The Books Briefing: What the Best Travel Writing Can Do

The most enduring works in the genre offer far more than practical guidance: Your weekly guide to the best in books

An illustration of a sailboat riding waves drawn by a pen
Adam Maida / The Atlantic

Joe Sanderson arrived in El Salvador as a white American traveler with ambitions of writing a novel. But during his journey, he became something else entirely: a revolutionary, fully enmeshed in the culture he’d set out to document. The journalist Héctor Tobar’s The Last Great Road Bum chronicles this transformation, interrupting Sanderson’s real journal entries with commentary from Tobar. The resulting work sharply questions the nature of travel narratives and what people owe to the places they visit.

Readers often look to travel writing for practical information, but the strongest offerings in the genre do so much more. Take, for example, the writers of the New Deal–era American Guides, who sped through any useful advice on where to stay and instead delved into oddities of local lore. In doing so, they offered a diversity of compelling lenses through which to understand the country and its inhabitants. Many modern writers situate their work within the context of climate change, encouraging readers to consider how environmental factors shape the places they visit. Barry Lopez brings these concerns to the forefront in his book Horizon, which emphasizes the existential threat of the climate crisis. The threat is also present in Roger Deakin’s Waterlog, a pioneering “swimmoir,” which followed the author’s efforts to swim in bodies of water across the U.K.—even the most polluted. The book encourages readers to confront the sadness of what humans have done to the environment and take up responsibility to protect and restore what remains.

An Orchestra of Minorities by Chigozie Obioma considers the instability not only of the environment, but also of the traveler. When Obioma’s protagonist, a poor Nigerian farmer, journeys to Cyprus, he is met with racism and other unjust treatment. The novel demonstrates the vulnerability—for both places and people—that pervades the most enduring kinds of travel narratives.

Every Friday in the Books Briefing, we thread together Atlantic stories on books that share similar ideas. Know other book lovers who might like this guide? Forward them this email.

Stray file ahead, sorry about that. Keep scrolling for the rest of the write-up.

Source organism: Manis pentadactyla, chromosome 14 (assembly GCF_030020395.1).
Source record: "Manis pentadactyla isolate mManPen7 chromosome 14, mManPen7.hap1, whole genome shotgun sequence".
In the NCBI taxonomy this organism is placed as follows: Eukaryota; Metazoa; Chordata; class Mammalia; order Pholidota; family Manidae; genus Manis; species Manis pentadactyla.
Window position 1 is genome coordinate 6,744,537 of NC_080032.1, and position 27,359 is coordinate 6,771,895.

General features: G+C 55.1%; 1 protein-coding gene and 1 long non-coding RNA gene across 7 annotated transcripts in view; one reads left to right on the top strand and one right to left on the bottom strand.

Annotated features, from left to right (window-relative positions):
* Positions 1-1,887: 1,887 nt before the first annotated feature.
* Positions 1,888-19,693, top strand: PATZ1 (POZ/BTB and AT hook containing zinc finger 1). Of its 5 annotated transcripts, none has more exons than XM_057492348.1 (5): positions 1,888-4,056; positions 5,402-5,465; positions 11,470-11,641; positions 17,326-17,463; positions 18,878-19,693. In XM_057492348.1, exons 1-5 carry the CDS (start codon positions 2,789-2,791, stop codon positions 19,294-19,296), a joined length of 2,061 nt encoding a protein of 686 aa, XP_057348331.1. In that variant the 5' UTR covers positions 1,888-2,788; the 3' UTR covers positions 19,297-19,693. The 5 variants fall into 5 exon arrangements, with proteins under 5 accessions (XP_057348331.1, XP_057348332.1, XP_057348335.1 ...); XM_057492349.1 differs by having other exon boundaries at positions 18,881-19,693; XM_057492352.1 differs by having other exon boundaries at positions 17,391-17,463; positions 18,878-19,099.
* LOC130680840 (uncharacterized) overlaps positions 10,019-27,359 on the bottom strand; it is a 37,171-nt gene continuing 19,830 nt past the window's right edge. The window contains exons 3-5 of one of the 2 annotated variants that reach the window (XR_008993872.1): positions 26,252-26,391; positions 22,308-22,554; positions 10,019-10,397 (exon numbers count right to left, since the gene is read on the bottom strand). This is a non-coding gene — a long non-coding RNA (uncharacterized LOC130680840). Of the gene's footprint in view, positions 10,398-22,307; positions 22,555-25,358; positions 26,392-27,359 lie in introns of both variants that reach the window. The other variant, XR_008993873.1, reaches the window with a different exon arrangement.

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What We’re Reading


The Atlantic

Life on the road is more than inspiration for your novel
“The bigness of the world and the many lives one can live is humbling, dumbfounding. Still travel, very often, can be self-serving. You are gone the next day. You can learn a lot from living on the road, but life on the road is so demanding that it can be hard to lift your head past the horizon of the highway stripe. When everything is up for grabs, you are busy living it. Travel lends itself to self-reflection more than action.”

📚 The Last Great Road Bum, by Héctor Tobar

book covers of "The American Guides"

Addie Borchert

The rich, weird, and frustrating world of Depression-era travel guides
“The spirit of the guides, in other words, is multitudinous and democratic—they have a fundamentally public orientation to match the public enterprise that created them. They don’t offer one way of looking at a state but several. They contain many voices but, as books for travelers, they convey essentially a single invitation to explore, to roam, to inquire.”

📚 The Republic of Detours: How the New Deal Paid Broke Writers to Rediscover America, by Scott Borchert

A hammerhead shark is reintroduced into the wild in Galápagos National Park.

A hammerhead shark is reintroduced into the wild in Galápagos National Park. (Pablo Cozzaglio / AFP / Getty)

How climate change has influenced travel writing
“Lopez underscores how travel writing has changed as planetary conditions have worsened.”

📚 Horizon, by Barry Lopez

swimming in the wild

Gregg Segal

Swimming in the wild will change you
Waterlog is, at its most basic, what the title suggests—an assiduous ‘log’ of each of Deakin’s encounters with water. But it’s also a beautiful ode to the act of swimming outdoors that morphs into a rousing reminder of the importance of caring for the commons.”

📚 Waterlog, by Roger Deakin

man in a field

Stefan Heunis / AFP / Getty

Chigozie Obioma’s Homerian epic
“In rendering his protagonist’s journey to Cyprus … Obioma recasts Homer’s Odyssey.”

📚 An Orchestra of Minorities, by Chigozie Obioma

About us: This week’s newsletter is written by Kate Cray. The book she’s reading next is The Idiot, by Elif Batuman.

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